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Rockefeller’s Apology Doesn’t Excuse Washington Culture

Image has not been found. URL: /wp-content/uploads/2008/09/mccain-rockefelelr.jpgSen. John McCain (R-Ariz.) and Sen. Jay Rockefeller (D-W. Va) (WDCpix)

Sen. Jay Rockefeller (D-W.Va) just apologized for telling the Charlestown Gazette, “John McCain was a fighter pilot who dropped laser-guided missiles from 35,000 feet. He was long gone when they hit. What happened when they get to the ground? He doesn’t know. You have to care about the lives of people.”

Rockefeller is an admirable man who served in the Peace Corps, then settled in West Virginia rather than in an apartment overlooking Central Park because he wanted to use his name and wealth to help that state, long plagued by poverty. So Rockefeller can have a pass for this dopey comment. But his statement regarding McCain reveals many things about Washington culture — all of them negative.

Image has not been found. URL: http://www.washingtonindependent.com/wp-content/uploads/2008/08/politics.jpgIllustration by: Matt Mahurin

First, Rockefeller’s words betrayed the lack of knowledge of military affairs so common in Washington – including among many Iraq hawks of the George W. Bush administration. To my knowledge no news organization has corrected the factual content of Rockefeller’s statement, which betrays the near-total lack of military knowledge in the current public debate.

McCain was taken prisoner, ending his aviation career, in 1967; the first laser-guided bomb was used in 1972, at Thanh Hao Bridge. Even had laser-guided munitions existed when McCain was flying, he could not have dropped one “from 35,000 feet” — until recently, laser-guided smart bombs had to be released at low altitude, by an aircraft exposed to ground fire. From the advent of laser-guided munitions until recently, far from being “long gone” when the blast occurred, the pilot using such a weapon had to see his target and keep a laser designator trained on the aim point through the missile’s flight.

Second, Rockefeller’s statement incorporates the fallacy, often heard on the left, that a flight crew who deliver bombs is not at risk and sits in antiseptic comfort pushing buttons without contemplating the consequences. There are callous, or even evil, U.S. soldiers – My Lai was only one of many crimes committed by U.S. armed forces. But in the main, U.S. armed forces show more concern with not harming the innocent than has any military organization in history. I’ve interviewed military pilots, and found them intensely concerned with the moral ramifications of what they do. Maybe aboard U.S. bombers over Vietnam there were some yahoos who laughed while pressing buttons. But my guess is that most worried every day about the disposition of their souls. And having surface-to-air missiles fired at you is no antiseptic experience: after all, McCain became a captive because he was shot down.

Third, McCain and his fellow pilots were above North Vietnam because Congress sent them there. They did not make up the mission themselves. Under the U.S. Constitution, Congress has ultimate authority for starting and stopping wars: Congress never declared war on North Vietnam, but could have stopped the fighting at any time by denying funding.

Rockefeller wasn’t a member of the Senate during the Vietnam years. But today, U.S. forces are in Iraq because Congress sent them there, and Rockefeller is among those who voted in favor of the joint resolution authorizing the invasion. (Here is the roster of all those who voted nay.) For a member of Congress to vote to send U.S. bombers to attack another nation, then sneer at the honor of those who fly military planes, is highfalutin hypocrisy. The Congress bears ultimate responsibility for the actions of our men and women under arms.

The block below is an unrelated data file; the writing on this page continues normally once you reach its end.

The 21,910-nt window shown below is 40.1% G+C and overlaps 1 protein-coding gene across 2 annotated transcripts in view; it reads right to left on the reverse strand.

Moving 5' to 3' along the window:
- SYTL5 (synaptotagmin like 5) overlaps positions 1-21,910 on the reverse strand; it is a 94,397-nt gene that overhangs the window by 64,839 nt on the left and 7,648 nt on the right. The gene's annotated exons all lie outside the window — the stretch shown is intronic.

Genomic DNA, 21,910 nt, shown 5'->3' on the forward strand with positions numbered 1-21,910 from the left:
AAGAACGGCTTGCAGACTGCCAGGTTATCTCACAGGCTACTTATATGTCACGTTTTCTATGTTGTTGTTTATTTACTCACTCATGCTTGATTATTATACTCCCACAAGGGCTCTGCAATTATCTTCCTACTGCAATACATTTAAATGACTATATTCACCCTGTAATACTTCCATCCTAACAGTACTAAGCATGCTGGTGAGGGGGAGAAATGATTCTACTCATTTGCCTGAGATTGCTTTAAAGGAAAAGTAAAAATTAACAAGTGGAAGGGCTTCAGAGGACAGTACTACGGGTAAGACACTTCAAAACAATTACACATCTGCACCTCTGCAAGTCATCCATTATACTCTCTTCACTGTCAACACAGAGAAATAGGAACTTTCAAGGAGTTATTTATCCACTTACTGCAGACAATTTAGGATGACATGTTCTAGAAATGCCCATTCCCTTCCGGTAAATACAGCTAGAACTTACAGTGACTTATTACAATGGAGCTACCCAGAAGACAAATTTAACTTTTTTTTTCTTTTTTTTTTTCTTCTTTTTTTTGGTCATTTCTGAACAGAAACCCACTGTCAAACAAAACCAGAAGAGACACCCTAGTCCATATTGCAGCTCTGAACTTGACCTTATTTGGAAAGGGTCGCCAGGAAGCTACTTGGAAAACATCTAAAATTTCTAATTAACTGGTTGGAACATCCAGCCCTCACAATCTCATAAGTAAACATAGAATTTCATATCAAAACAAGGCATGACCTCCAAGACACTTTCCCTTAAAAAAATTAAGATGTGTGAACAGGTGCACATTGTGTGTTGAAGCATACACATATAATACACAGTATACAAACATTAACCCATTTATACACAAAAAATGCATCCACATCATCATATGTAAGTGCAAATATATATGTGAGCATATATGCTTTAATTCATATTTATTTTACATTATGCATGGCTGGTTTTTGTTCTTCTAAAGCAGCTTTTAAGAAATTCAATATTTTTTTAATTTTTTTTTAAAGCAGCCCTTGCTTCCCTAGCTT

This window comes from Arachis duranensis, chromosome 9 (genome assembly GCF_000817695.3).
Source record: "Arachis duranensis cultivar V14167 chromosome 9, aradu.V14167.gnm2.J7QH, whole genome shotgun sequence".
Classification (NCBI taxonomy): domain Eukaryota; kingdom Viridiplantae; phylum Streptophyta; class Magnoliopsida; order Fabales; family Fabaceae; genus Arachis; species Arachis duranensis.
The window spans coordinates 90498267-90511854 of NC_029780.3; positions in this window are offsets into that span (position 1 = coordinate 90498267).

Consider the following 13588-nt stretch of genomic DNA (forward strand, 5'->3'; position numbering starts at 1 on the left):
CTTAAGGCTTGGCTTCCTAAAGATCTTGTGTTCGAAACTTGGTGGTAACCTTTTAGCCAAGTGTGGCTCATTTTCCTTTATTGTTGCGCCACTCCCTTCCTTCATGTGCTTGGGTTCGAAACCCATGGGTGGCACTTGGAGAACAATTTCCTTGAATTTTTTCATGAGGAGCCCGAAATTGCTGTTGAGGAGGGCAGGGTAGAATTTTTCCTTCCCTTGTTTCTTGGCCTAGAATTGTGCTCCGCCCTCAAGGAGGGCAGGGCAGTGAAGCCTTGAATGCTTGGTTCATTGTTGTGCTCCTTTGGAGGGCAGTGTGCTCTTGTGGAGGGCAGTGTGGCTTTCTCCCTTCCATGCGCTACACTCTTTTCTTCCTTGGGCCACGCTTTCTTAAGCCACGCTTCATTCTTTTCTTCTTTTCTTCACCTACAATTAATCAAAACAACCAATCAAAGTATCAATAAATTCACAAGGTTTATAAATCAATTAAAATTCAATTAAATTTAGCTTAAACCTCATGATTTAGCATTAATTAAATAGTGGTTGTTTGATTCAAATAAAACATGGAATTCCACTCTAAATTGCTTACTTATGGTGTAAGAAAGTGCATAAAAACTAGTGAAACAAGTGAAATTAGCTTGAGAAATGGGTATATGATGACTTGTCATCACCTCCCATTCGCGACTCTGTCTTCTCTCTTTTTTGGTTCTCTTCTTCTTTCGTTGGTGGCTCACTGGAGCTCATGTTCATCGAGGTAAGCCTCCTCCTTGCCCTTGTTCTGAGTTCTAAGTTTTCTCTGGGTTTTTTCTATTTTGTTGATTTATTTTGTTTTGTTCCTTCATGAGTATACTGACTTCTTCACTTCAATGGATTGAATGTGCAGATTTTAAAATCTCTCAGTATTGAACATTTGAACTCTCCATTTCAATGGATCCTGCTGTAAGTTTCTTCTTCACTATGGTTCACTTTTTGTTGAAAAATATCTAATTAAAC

Here is the October 2002 joint congressional resolution authorizing the invasion of Iraq. Give it a read in light of what is now known. Needless to say, the resolution cites banned weapons as a justification for war; we can stipulate this was a reasonable belief at the time. Other justifications for war cited include that “members of Al Qaeda… are known to be in Iraq.” Whether this was true then or not, members of Al Qaeda are known to be in Britain; is the presence in a country of individual criminals a justification for invasion?

The resolution contains such strange complaints as that Baghdad “fail[ed] to return property wrongfully seized by Iraq from Kuwait” and actually says there is risk Iraq will “launch a surprise attack against the United States.” Iraq had no navy, long-range aircraft or intercontinental missiles; it would have been physically impossible for Iraq to attack America. In light of subsequent events and knowledge, the resolution, which passed 77-23 in the Senate and 296-133 in the House, seems close to demented. Look at Section 3, clause A. This is the key component of the resolution, authorizing war in Iraq for two reasons. To:

(1) defend the national security of the United States against the continuing threat posed by Iraq; and

(2) enforce all relevant United Nations Security Council resolutions regarding Iraq.

Reason (2) has long since been satisfied.

Is there even one person who believes Iraq now poses a “continuing threat” to the national security of the United States? The original war justifications as voted by Congress have expired. Yet the war drags on and Congress takes no action beyond voting more money. Though, senators feel free to insult the pilots who risk their lives by flying the missions Congress requires.


Gregg Easterbrook www.greggeasterbrook.com is a contributing editor to The Atlantic Monthly and The New Republic, a fellow of the Brookings Institution, a columnist for ESPN.com and author, most recently, of “The Progress Paradox.”

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